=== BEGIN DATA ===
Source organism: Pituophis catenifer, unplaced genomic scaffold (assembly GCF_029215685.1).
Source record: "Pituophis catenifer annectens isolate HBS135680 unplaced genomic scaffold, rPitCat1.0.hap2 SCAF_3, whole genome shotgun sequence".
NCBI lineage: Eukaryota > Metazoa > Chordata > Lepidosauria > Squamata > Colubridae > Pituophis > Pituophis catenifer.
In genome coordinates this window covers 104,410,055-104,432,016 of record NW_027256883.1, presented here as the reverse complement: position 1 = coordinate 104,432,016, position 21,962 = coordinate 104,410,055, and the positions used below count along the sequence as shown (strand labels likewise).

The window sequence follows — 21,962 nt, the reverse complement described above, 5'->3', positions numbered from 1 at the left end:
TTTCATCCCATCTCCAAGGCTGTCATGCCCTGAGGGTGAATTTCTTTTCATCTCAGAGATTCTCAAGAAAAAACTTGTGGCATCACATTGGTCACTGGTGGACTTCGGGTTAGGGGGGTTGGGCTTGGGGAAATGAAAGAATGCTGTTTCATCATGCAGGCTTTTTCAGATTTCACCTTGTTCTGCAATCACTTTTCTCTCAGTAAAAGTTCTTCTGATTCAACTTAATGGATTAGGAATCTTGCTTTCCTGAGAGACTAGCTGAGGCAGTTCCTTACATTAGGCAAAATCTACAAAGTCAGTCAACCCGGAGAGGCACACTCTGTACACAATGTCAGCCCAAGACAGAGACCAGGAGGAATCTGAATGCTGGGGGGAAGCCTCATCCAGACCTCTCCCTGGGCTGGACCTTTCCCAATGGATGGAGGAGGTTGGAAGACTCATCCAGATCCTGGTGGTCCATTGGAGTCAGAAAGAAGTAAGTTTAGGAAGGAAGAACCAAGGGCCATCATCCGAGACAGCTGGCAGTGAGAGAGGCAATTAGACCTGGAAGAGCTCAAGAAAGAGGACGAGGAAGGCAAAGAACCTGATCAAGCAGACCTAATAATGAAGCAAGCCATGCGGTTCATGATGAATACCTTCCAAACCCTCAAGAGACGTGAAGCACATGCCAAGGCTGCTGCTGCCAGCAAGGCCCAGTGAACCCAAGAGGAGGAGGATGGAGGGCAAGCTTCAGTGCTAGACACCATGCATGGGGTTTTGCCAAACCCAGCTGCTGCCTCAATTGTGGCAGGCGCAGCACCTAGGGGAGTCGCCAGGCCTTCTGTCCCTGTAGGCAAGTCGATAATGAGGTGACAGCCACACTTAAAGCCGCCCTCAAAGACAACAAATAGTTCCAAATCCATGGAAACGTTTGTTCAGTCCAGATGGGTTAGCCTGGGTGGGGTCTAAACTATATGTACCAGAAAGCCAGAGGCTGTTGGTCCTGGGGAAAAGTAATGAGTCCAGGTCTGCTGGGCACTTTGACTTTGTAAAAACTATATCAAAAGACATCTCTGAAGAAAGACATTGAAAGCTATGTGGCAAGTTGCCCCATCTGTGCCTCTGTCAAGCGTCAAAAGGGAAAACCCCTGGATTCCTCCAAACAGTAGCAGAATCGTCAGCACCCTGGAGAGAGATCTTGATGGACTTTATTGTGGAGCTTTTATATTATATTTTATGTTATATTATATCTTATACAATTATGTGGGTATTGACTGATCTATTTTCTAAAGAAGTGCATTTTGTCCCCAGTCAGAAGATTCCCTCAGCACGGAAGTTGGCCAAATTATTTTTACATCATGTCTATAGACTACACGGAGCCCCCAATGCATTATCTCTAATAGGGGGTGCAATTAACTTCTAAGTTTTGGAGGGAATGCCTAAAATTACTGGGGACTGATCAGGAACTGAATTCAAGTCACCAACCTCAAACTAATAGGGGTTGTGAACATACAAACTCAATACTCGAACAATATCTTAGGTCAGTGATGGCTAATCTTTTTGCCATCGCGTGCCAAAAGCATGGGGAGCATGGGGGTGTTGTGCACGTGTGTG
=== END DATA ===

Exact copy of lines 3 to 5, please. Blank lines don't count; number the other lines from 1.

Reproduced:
NCBI lineage: Eukaryota > Metazoa > Chordata > Lepidosauria > Squamata > Colubridae > Pituophis > Pituophis catenifer.
In genome coordinates this window covers 104,410,055-104,432,016 of record NW_027256883.1, presented here as the reverse complement: position 1 = coordinate 104,432,016, position 21,962 = coordinate 104,410,055, and the positions used below count along the sequence as shown (strand labels likewise).

The window sequence follows — 21,962 nt, the reverse complement described above, 5'->3', positions numbered from 1 at the left end: